Tuesday, December 8, 2009

Something (or Someone) in the Water

It’s deliciously invigorating to discover a fictionalized representation of yourself in someone else’s novel—that is, until the author tucks your lifeless body on the bottom of an ice-covered pond.

This past weekend, my father called to let me know that Albert Dell’apa, a childhood friend, had been written up in the local newspaper from the area in which we both grew up (and where my parents still reside). Albert, who lived about six houses up the street from me, penned a novel called How to Win a Chestnut Fight, based loosely on his experiences growing up in a village about an hour east of Toronto.

While my father read me the article, questions flooded my brain. First was, “What the FUCK? How is my upcoming book going to stand out in a smaller market if another guy from the same street beat me to the punch? And what was in that water?” Second was, “How could he write a book? He’s only 12!” It took a minute or two to remember twenty-eight years have passed since I saw him last—these years have been mostly a blur. I blame the magic mushrooms.

Once my original pangs of jealousy settled, my next and most pressing question was, “Am I in the book?” Actually, my question was, “Oh no…what if I’m in it?”

And I was … sort of.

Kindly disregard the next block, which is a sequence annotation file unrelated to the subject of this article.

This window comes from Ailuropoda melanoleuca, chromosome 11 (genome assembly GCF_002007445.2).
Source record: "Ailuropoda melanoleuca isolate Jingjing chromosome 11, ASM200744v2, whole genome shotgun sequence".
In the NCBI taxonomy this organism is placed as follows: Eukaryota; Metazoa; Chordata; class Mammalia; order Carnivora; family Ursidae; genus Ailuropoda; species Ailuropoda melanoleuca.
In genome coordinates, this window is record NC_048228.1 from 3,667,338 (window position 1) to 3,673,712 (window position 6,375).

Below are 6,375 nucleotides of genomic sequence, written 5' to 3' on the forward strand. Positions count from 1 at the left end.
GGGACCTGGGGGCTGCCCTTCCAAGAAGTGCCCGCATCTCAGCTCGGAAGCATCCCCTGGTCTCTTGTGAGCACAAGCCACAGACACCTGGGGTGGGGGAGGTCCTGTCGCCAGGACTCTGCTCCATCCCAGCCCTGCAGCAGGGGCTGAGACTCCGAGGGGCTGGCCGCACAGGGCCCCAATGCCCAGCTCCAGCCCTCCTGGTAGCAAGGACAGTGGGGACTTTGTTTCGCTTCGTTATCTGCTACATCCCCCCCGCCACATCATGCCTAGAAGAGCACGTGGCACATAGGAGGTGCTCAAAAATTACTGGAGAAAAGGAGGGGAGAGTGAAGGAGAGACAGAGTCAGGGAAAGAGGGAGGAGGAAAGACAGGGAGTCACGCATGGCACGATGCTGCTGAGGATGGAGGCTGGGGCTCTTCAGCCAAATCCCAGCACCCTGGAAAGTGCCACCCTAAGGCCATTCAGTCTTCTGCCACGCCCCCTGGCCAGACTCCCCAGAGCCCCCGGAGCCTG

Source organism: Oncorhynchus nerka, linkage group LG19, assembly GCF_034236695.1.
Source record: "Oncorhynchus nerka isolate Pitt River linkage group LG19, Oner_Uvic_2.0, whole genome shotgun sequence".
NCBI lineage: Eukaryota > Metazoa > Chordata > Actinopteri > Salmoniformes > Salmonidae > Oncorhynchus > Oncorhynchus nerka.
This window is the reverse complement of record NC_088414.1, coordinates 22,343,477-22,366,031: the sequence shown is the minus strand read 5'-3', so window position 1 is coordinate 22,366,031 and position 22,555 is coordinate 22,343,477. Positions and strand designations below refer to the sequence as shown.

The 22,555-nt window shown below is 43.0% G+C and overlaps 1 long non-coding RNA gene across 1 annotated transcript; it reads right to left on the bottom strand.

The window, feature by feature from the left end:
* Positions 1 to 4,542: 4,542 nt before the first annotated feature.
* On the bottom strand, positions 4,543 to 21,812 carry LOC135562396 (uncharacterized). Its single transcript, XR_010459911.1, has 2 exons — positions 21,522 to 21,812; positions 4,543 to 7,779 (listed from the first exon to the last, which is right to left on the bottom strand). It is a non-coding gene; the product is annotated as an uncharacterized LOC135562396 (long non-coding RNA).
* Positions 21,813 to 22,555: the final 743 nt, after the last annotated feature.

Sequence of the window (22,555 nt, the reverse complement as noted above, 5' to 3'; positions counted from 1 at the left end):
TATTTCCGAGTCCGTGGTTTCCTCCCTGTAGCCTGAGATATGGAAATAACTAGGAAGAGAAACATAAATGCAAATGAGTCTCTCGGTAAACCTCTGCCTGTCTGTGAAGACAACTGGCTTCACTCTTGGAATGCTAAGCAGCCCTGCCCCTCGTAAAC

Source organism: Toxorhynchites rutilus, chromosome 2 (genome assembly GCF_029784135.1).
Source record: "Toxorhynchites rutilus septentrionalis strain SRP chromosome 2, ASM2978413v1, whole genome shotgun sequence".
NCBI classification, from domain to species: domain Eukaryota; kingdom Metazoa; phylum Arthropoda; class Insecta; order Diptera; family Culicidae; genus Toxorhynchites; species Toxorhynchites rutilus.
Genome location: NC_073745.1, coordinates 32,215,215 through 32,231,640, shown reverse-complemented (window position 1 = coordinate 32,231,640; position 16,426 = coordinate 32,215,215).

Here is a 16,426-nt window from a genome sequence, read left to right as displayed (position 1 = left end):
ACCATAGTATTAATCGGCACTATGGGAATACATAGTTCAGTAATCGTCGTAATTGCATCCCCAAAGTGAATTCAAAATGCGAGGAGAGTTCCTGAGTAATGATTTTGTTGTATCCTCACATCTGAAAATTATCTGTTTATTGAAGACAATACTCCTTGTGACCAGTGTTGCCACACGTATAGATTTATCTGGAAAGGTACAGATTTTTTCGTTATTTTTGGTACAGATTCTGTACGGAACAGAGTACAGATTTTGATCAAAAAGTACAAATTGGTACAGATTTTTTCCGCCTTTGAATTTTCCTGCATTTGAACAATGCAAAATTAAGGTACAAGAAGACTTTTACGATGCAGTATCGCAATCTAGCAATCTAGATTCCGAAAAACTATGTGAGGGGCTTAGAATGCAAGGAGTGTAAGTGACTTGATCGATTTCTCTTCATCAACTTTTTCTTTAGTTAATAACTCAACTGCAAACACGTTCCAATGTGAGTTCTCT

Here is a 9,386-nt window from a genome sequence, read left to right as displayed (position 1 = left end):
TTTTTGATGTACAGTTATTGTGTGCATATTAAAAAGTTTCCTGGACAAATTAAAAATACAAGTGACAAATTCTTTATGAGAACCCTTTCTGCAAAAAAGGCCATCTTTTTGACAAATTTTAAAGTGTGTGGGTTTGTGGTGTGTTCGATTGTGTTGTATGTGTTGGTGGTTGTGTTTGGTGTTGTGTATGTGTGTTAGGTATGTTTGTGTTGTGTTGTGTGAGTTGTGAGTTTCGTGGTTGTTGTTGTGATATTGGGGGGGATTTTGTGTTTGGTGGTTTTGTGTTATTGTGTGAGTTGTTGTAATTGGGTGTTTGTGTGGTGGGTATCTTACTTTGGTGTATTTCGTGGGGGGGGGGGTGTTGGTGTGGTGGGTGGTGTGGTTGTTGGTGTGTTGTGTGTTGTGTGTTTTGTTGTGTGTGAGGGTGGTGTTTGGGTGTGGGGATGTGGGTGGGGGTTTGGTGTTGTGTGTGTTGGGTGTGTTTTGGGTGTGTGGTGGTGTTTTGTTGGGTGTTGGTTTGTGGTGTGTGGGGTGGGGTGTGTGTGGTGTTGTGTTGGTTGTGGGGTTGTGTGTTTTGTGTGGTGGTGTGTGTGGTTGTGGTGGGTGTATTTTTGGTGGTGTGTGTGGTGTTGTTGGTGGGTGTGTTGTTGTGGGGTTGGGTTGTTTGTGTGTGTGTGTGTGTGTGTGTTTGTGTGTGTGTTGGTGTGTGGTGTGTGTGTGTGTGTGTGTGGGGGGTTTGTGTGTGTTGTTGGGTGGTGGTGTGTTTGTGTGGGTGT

In the novel, Albert (Andy) and his brother Rocco (Rick) play their one-and-only pond hockey game against two boys from the neighborhood (me and my friend John). Despite the preparations of the two brothers of Italian descent, the game ends with a 30-goal differential between the two teams. This really happened. When so few things of athletic consequence happen in one's life (my life, for example), these moments stand out.

The author did, however, leave out the main reason his team was trounced. As I faux-announced the game (no small feat when you’re breathless), I referred to the famous goalie Jacques Plante as “Jack-Ass Plant”, which caused Albert/Andy to roll on the ice laughing for the remaining game time. It may not seem so funny now, but to a pre-teen, anything with the word "ass" is pure comic gold. Albert's brother played most of the game alone.

Albert also neglected to share that, during another game (this time on the street), he took exception to my calling him a “wop” (we were less evolved in those days) by winding up and slashing me seven times across the shins with a hockey stick. Funny how the little things can break down foolish prejudices.

So he didn’t mention his bout of hysteria, nor did he mention his attempts to sever my legs just below the knees. He did, however, cause me to break through the ice and drown. Was that poetic justice?

When I write my tell-all about my childhood, I may recall a certain “Andy” who, while playing an especially hard-fought game of street hockey, is tragically felled by a chunk of space debris, or perhaps by a moose falling from a plane. There’s your poetic justice, my friend.

How to Win a Chestnut Fight is great fun, and is available from amazon.com and indigo.ca.



  1. This is amazing!! Will you contact him? :)

  2. I've exchanged several emails with the author since hearing about (and reading) his book. No word yet about a rematch. He's promised to bring me back as a ghost in the sequel.


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